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Gentle Heat - "Dissolve" | Album Review


by Nathan Springer (@drownloading)

Earlier this year, Chicago/Milwaukee quartet Gentle Heat quietly released one of my favorite albums of the year thus far. I had seen them live the previous year and was immediately hooked by their blend of shoegaze-y textures, melodically adventurous guitar interplay, and driving, tight rhythmic elements. Featuring members of Churchkey, Friendlys, and other notable Chicago acts, Gentle Heat is composed of seasoned musicians, yet the project is fresh enough that you can sense its members figuring out each other’s melodic and rhythmic sensibilities. The resulting recordings, Dissolve, are filled with a nervous energy that is tempered by laid back vocal delivery and a knack for pretty melodies.

Dissolve opens with a beautiful, hazy keyboard chord that holds for half a minute, which is probably the most time you’ll have to breathe during the course of the album. After the band kicks in, opener “Head First” becomes a constantly evolving composition, never allowing any movement to linger for too long. “Set Piece” follows suit while also letting the drums and bass take the forefront at certain points, lending the track a beautiful sense of space. One of my favorite tracks, “Back to Nowhere”, switches things up by slowing things down and riding out on a syncopated drum and bass groove. The vocals are a strong point throughout; they rarely come to the forefront but always add a subtle melodic element to latch onto. “Sift Through” serves as an exception to this, as the refrain at the end of the song turns out to be one of the catchiest parts of the album.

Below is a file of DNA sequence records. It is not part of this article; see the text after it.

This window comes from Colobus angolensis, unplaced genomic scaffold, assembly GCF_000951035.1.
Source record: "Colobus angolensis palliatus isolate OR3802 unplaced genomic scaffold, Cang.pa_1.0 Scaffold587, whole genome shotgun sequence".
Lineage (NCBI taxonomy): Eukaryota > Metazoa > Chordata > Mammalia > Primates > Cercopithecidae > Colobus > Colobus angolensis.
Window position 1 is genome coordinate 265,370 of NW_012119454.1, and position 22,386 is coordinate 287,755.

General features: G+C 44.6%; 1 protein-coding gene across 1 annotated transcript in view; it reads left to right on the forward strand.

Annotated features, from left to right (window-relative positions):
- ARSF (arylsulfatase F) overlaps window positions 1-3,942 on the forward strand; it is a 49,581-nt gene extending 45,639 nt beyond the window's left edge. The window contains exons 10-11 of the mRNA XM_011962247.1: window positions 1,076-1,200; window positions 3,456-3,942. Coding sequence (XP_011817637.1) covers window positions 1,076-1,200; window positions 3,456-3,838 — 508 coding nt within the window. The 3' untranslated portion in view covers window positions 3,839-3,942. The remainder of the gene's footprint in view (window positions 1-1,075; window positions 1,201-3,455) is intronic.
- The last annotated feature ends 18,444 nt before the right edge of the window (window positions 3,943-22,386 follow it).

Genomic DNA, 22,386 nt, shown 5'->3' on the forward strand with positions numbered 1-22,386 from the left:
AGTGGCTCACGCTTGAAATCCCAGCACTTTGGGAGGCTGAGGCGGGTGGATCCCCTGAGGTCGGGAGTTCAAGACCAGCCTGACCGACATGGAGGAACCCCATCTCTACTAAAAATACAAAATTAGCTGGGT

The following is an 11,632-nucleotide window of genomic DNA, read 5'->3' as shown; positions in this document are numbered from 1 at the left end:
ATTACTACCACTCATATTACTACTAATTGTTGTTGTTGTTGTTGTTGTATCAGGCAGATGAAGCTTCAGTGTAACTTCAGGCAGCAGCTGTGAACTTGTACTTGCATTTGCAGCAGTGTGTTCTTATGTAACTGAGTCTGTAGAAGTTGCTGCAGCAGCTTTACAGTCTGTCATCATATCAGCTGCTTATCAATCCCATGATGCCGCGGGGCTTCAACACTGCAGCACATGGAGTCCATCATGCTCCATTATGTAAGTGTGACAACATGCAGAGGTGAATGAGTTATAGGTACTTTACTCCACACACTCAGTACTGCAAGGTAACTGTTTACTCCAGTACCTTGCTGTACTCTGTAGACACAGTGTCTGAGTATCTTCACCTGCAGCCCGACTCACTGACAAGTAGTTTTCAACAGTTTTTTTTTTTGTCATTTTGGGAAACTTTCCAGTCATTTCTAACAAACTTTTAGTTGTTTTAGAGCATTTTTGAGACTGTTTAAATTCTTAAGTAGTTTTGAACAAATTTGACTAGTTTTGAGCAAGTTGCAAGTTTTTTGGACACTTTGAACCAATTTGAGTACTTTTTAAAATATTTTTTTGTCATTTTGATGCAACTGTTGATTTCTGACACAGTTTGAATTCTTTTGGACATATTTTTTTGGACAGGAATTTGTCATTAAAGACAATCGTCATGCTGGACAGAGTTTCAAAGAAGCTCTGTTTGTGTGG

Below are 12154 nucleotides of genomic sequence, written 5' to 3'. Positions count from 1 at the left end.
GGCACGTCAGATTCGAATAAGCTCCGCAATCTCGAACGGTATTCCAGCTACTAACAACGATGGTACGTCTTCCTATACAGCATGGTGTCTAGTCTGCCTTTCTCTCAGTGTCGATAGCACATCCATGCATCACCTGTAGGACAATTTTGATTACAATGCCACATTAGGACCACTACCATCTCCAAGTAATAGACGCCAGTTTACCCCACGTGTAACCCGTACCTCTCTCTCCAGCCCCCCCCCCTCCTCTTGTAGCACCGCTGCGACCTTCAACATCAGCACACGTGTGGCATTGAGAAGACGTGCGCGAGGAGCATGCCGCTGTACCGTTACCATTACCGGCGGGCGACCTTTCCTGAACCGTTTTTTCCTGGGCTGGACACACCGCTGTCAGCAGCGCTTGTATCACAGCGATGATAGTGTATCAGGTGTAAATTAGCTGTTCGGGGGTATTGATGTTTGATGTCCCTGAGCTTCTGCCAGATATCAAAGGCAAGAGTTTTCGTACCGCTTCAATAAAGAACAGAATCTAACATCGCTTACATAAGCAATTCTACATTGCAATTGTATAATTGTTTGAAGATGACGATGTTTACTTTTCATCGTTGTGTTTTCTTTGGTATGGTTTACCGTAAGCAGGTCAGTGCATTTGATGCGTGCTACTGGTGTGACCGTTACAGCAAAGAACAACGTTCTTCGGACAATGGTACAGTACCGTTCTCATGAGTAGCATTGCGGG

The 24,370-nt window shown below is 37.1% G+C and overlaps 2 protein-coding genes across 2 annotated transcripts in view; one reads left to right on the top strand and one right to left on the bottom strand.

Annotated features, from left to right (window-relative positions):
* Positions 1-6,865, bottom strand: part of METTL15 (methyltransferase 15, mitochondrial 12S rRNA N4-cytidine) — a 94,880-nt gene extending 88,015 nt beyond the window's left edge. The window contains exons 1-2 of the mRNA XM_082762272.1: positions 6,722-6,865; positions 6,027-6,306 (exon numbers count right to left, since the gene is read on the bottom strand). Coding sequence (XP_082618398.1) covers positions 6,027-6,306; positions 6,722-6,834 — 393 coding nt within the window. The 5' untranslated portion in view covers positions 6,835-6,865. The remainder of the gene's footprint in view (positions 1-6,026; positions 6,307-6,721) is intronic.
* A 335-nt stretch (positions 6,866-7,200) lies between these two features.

Dissolve is a fantastic debut, especially for a band that has only been playing together (or at least performing in public) for a year or two. It remains to be seen if Gentle Heat will tour (they should) or stay centered in the Midwest, but for now they seem to be one of Chicago’s best kept secrets.